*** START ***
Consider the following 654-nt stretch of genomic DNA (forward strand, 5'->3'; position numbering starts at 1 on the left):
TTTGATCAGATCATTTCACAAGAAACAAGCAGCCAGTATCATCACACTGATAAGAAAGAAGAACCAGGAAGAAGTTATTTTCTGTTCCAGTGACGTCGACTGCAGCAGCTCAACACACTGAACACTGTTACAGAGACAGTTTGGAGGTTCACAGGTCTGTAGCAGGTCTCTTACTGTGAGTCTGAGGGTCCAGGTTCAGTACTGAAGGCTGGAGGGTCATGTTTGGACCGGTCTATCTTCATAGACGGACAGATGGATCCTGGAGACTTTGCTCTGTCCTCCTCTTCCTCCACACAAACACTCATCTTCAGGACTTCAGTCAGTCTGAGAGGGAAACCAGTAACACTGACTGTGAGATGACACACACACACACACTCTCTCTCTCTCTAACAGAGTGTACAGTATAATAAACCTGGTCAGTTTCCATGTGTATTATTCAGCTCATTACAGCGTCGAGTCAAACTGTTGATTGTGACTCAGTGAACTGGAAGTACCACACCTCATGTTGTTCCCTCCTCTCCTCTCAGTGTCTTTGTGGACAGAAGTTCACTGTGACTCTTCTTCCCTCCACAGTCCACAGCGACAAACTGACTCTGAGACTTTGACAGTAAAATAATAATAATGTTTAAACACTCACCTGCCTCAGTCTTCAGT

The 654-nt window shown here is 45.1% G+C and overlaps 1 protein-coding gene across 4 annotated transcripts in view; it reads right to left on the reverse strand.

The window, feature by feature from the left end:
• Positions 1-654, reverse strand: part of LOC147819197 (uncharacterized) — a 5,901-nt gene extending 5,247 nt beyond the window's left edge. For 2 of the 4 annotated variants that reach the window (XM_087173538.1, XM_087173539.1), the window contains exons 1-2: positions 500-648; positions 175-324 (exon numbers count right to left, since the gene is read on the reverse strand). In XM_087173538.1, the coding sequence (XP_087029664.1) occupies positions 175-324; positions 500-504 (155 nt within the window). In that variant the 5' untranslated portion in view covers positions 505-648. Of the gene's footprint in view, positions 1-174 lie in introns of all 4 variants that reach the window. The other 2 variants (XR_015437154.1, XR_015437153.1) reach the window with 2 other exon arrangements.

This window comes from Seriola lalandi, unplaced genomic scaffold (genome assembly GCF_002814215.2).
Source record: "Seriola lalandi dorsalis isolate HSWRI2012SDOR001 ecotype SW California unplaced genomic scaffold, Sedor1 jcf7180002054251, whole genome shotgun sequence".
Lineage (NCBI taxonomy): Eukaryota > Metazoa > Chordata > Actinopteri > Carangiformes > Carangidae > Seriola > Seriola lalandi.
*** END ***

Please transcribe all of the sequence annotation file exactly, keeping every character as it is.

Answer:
Consider the following 654-nt stretch of genomic DNA (forward strand, 5'->3'; position numbering starts at 1 on the left):
TTTGATCAGATCATTTCACAAGAAACAAGCAGCCAGTATCATCACACTGATAAGAAAGAAGAACCAGGAAGAAGTTATTTTCTGTTCCAGTGACGTCGACTGCAGCAGCTCAACACACTGAACACTGTTACAGAGACAGTTTGGAGGTTCACAGGTCTGTAGCAGGTCTCTTACTGTGAGTCTGAGGGTCCAGGTTCAGTACTGAAGGCTGGAGGGTCATGTTTGGACCGGTCTATCTTCATAGACGGACAGATGGATCCTGGAGACTTTGCTCTGTCCTCCTCTTCCTCCACACAAACACTCATCTTCAGGACTTCAGTCAGTCTGAGAGGGAAACCAGTAACACTGACTGTGAGATGACACACACACACACACTCTCTCTCTCTCTAACAGAGTGTACAGTATAATAAACCTGGTCAGTTTCCATGTGTATTATTCAGCTCATTACAGCGTCGAGTCAAACTGTTGATTGTGACTCAGTGAACTGGAAGTACCACACCTCATGTTGTTCCCTCCTCTCCTCTCAGTGTCTTTGTGGACAGAAGTTCACTGTGACTCTTCTTCCCTCCACAGTCCACAGCGACAAACTGACTCTGAGACTTTGACAGTAAAATAATAATAATGTTTAAACACTCACCTGCCTCAGTCTTCAGT

The 654-nt window shown here is 45.1% G+C and overlaps 1 protein-coding gene across 4 annotated transcripts in view; it reads right to left on the reverse strand.

The window, feature by feature from the left end:
• Positions 1-654, reverse strand: part of LOC147819197 (uncharacterized) — a 5,901-nt gene extending 5,247 nt beyond the window's left edge. For 2 of the 4 annotated variants that reach the window (XM_087173538.1, XM_087173539.1), the window contains exons 1-2: positions 500-648; positions 175-324 (exon numbers count right to left, since the gene is read on the reverse strand). In XM_087173538.1, the coding sequence (XP_087029664.1) occupies positions 175-324; positions 500-504 (155 nt within the window). In that variant the 5' untranslated portion in view covers positions 505-648. Of the gene's footprint in view, positions 1-174 lie in introns of all 4 variants that reach the window. The other 2 variants (XR_015437154.1, XR_015437153.1) reach the window with 2 other exon arrangements.

This window comes from Seriola lalandi, unplaced genomic scaffold (genome assembly GCF_002814215.2).
Source record: "Seriola lalandi dorsalis isolate HSWRI2012SDOR001 ecotype SW California unplaced genomic scaffold, Sedor1 jcf7180002054251, whole genome shotgun sequence".
Lineage (NCBI taxonomy): Eukaryota > Metazoa > Chordata > Actinopteri > Carangiformes > Carangidae > Seriola > Seriola lalandi.